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The Lifted Veil George Eliot

Chapter II

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For Bertha too, after her kind, felt the bitterness of disillusion. She had believed that my wild poet's passion for her would make me her slave; and that, being her slave, I should execute her will in all things. With the essential shallowness of a negative, unimaginative nature, she was unable to conceive the fact that sensibilities were anything else than weaknesses. She had thought my weaknesses would put me in her power, and she found them unmanageable forces. Our positions were reversed. Before marriage she had completely mastered my imagination, for she was a secret to me; and I created the unknown thought before which I trembled as if it were hers. But now that her soul was laid open to me, now that I was compelled to share the privacy of her motives, to follow all the petty devices that preceded her words and acts, she found herself powerless with me, except to produce in me the chill shudder of repulsion--powerless, because I could be acted on by no lever within her reach. I was dead to worldly ambitions, to social vanities, to all the incentives within the compass of her narrow imagination, and I lived under influences utterly invisible to her.

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She was really pitiable to have such a husband, and so all the world thought. A graceful, brilliant woman, like Bertha, who smiled on morning callers, made a figure in ball-rooms, and was capable of that light repartee which, from such a woman, is accepted as wit, was secure of carrying off all sympathy from a husband who was sickly, abstracted, and, as some suspected, crack-brained. Even the servants in our house gave her the balance of their regard and pity. For there were no audible quarrels between us; our alienation, our repulsion from each other, lay within the silence of our own hearts; and if the mistress went out a great deal, and seemed to dislike the master's society, was it not natural, poor thing? The master was odd. I was kind and just to my dependants, but I excited in them a shrinking, half-contemptuous pity; for this class of men and women are but slightly determined in their estimate of others by general considerations, or even experience, of character. They judge of persons as they judge of coins, and value those who pass current at a high rate.

After a time I interfered so little with Bertha's habits that it might seem wonderful how her hatred towards me could grow so intense and active as it did. But she had begun to suspect, by some involuntary betrayal of mine, that there was an abnormal power of penetration in me--that fitfully, at least, I was strangely cognizant of her thoughts and intentions, and she began to be haunted by a terror of me, which alternated every now and then with defiance. She meditated continually how the incubus could be shaken off her life--how she could be freed from this hateful bond to a being whom she at once despised as an imbecile, and dreaded as an inquisitor. For a long while she lived in the hope that my evident wretchedness would drive me to the commission of suicide; but suicide was not in my nature. I was too completely swayed by the sense that I was in the grasp of unknown forces, to believe in my power of self-release. Towards my own destiny I had become entirely passive; for my one ardent desire had spent itself, and impulse no longer predominated over knowledge. For this reason I never thought of taking any steps towards a complete separation, which would have made our alienation evident to the world. Why should I rush for help to a new course, when I was only suffering from the consequences of a deed which had been the act of my intensest will? That would have been the logic of one who had desires to gratify, and I had no desires. But Bertha and I lived more and more aloof from each other. The rich find it easy to live married and apart.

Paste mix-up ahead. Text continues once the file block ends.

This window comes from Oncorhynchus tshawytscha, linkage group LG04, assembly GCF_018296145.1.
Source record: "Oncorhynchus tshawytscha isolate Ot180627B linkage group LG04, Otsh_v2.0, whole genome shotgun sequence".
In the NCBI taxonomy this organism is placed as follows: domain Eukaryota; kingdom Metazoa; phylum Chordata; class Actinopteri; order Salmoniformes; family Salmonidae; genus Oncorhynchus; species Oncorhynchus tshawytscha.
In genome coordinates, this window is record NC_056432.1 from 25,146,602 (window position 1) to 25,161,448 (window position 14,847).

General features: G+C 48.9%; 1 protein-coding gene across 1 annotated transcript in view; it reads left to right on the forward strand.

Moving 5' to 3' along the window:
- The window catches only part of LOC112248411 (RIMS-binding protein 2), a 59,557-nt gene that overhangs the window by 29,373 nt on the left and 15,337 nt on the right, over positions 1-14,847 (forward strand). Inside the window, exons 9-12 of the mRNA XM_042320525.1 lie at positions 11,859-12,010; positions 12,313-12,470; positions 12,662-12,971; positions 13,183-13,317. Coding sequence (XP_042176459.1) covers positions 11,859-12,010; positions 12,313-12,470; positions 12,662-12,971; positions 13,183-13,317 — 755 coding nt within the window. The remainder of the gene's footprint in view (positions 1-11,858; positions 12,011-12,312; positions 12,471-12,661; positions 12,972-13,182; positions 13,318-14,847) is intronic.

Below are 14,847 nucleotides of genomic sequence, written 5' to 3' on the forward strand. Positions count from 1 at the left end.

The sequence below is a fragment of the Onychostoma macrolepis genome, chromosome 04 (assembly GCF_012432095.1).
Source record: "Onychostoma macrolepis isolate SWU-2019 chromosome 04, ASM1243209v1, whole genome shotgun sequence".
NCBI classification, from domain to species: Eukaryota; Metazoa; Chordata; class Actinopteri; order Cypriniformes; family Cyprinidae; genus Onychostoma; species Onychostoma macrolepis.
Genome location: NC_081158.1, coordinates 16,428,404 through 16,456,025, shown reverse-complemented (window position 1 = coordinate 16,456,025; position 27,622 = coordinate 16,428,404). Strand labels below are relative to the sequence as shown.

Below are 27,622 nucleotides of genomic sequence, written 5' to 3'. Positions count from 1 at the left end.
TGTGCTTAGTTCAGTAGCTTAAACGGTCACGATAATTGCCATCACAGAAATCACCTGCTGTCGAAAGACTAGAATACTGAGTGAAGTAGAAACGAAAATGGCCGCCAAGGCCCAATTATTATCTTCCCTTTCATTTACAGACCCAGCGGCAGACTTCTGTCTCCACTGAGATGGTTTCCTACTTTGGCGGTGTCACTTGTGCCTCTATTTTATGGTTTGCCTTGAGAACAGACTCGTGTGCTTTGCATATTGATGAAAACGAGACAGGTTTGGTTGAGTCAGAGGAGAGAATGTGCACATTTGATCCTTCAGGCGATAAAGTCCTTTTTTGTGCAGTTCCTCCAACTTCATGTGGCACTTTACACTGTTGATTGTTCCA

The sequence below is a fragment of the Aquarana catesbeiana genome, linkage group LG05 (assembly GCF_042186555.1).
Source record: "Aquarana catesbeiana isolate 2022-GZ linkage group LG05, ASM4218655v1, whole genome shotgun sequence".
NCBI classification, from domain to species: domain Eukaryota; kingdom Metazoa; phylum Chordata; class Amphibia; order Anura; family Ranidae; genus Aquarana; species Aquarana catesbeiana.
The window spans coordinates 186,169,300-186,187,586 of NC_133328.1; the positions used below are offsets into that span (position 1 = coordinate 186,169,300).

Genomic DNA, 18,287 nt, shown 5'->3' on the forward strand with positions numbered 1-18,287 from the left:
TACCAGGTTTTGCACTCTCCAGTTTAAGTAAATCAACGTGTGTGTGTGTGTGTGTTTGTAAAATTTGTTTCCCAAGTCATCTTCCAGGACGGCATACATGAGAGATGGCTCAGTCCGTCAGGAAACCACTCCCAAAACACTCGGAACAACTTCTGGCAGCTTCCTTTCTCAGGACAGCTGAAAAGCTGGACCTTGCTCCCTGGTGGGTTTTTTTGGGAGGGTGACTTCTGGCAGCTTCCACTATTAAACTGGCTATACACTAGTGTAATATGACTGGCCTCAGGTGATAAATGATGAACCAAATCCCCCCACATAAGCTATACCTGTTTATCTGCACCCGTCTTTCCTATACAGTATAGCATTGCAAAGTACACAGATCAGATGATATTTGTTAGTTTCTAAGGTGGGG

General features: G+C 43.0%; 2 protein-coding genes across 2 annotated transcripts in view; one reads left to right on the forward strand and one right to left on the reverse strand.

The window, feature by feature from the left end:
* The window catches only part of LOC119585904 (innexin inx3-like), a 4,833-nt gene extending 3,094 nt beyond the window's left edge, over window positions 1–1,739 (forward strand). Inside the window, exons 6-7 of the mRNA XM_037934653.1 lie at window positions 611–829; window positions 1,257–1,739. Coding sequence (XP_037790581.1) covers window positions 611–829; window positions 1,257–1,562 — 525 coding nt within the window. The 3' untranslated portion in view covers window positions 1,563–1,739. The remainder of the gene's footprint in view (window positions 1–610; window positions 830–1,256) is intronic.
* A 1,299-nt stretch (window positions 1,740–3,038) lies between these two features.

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The Lifted Veil
George Eliot

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